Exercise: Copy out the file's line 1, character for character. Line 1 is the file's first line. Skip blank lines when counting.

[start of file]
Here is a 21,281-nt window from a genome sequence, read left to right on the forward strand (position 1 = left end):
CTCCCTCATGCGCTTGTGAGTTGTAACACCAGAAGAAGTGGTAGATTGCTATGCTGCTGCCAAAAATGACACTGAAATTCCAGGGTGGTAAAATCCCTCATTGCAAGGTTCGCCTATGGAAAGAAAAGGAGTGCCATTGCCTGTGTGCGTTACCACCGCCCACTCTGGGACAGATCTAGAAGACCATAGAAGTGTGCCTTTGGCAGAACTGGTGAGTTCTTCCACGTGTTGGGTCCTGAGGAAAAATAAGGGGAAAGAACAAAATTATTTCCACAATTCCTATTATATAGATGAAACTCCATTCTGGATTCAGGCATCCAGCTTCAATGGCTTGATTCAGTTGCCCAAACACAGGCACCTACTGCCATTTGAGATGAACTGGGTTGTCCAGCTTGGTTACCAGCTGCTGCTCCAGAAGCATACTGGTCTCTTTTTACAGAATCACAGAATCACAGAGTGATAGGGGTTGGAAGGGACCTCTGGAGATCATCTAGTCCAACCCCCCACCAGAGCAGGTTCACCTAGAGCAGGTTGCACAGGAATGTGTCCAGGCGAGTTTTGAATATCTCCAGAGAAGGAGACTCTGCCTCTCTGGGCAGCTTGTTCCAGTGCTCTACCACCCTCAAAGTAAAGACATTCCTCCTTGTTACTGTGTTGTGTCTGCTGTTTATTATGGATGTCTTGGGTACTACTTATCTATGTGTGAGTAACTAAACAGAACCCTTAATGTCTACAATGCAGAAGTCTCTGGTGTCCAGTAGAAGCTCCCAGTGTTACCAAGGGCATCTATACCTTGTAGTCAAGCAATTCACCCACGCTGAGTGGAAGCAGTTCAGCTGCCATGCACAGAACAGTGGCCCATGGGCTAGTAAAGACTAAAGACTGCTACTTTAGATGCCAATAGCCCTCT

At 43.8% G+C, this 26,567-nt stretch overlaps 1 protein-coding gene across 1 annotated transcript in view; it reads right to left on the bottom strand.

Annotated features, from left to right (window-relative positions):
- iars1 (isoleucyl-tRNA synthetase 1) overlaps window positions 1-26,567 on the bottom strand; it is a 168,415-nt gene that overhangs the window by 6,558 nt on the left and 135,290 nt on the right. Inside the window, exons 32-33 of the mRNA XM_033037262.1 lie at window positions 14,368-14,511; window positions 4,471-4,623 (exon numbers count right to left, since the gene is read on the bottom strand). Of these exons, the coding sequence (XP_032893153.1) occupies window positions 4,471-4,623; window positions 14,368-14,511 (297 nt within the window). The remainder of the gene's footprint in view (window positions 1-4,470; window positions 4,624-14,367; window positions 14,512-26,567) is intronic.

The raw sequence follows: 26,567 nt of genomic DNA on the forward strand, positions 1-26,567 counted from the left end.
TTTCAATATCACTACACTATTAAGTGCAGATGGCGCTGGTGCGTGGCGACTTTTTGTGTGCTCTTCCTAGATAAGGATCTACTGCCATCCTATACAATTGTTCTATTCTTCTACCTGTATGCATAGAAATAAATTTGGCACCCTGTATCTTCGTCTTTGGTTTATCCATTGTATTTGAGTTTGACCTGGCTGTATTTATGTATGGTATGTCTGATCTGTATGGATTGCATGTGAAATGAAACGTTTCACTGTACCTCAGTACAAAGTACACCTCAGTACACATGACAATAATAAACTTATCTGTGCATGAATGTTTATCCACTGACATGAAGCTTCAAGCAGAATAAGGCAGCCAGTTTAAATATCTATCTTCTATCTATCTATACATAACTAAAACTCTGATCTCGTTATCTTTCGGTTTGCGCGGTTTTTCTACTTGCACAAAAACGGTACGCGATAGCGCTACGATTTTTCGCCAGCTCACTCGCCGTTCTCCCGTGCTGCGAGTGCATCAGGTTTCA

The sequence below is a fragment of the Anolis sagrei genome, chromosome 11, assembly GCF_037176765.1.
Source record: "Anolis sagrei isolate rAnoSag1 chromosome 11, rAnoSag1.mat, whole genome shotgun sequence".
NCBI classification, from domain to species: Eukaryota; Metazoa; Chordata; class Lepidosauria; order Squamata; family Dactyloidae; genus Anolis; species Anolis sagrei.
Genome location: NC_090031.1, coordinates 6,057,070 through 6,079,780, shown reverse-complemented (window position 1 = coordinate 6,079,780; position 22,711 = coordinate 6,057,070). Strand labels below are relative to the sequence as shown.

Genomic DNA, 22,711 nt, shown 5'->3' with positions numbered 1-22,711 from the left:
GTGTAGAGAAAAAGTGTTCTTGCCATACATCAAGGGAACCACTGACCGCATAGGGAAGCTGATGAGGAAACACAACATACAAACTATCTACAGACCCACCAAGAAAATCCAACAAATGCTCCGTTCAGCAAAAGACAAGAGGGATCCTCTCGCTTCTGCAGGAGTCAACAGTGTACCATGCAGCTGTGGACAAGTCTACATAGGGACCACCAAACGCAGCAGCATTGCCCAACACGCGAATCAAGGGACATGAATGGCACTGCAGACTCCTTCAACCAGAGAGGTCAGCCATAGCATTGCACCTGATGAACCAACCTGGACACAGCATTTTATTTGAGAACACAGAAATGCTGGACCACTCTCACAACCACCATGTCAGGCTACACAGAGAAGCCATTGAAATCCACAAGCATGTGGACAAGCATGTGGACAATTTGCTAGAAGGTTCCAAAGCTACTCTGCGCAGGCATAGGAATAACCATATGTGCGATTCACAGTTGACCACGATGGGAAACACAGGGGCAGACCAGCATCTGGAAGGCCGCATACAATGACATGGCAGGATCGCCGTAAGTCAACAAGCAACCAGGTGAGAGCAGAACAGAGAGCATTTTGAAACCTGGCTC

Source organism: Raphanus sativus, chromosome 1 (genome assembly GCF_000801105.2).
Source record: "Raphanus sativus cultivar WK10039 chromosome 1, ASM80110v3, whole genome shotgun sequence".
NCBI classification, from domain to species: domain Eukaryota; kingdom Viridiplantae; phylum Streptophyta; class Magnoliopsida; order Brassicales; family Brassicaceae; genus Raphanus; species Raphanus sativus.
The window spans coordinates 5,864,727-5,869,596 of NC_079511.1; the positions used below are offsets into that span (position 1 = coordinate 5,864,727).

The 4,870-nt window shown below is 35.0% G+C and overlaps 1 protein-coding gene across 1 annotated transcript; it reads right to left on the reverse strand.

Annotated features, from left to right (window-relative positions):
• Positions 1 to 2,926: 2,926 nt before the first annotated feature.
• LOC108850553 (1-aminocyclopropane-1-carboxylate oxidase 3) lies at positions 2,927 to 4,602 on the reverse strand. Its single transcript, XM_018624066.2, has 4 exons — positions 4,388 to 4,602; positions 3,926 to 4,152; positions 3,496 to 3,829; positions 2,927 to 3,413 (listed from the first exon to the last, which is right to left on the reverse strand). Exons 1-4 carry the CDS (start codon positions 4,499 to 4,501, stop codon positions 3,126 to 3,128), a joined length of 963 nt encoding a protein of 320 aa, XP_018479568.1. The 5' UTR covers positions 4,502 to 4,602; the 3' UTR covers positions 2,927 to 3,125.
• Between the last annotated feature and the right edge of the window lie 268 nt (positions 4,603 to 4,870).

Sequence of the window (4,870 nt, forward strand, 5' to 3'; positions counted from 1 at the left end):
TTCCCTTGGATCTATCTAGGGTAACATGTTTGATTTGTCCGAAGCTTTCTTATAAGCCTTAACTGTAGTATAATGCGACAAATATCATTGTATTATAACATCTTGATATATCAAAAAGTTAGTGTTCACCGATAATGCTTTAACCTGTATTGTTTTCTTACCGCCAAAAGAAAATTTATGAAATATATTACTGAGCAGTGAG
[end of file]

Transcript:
Here is a 21,281-nt window from a genome sequence, read left to right on the forward strand (position 1 = left end):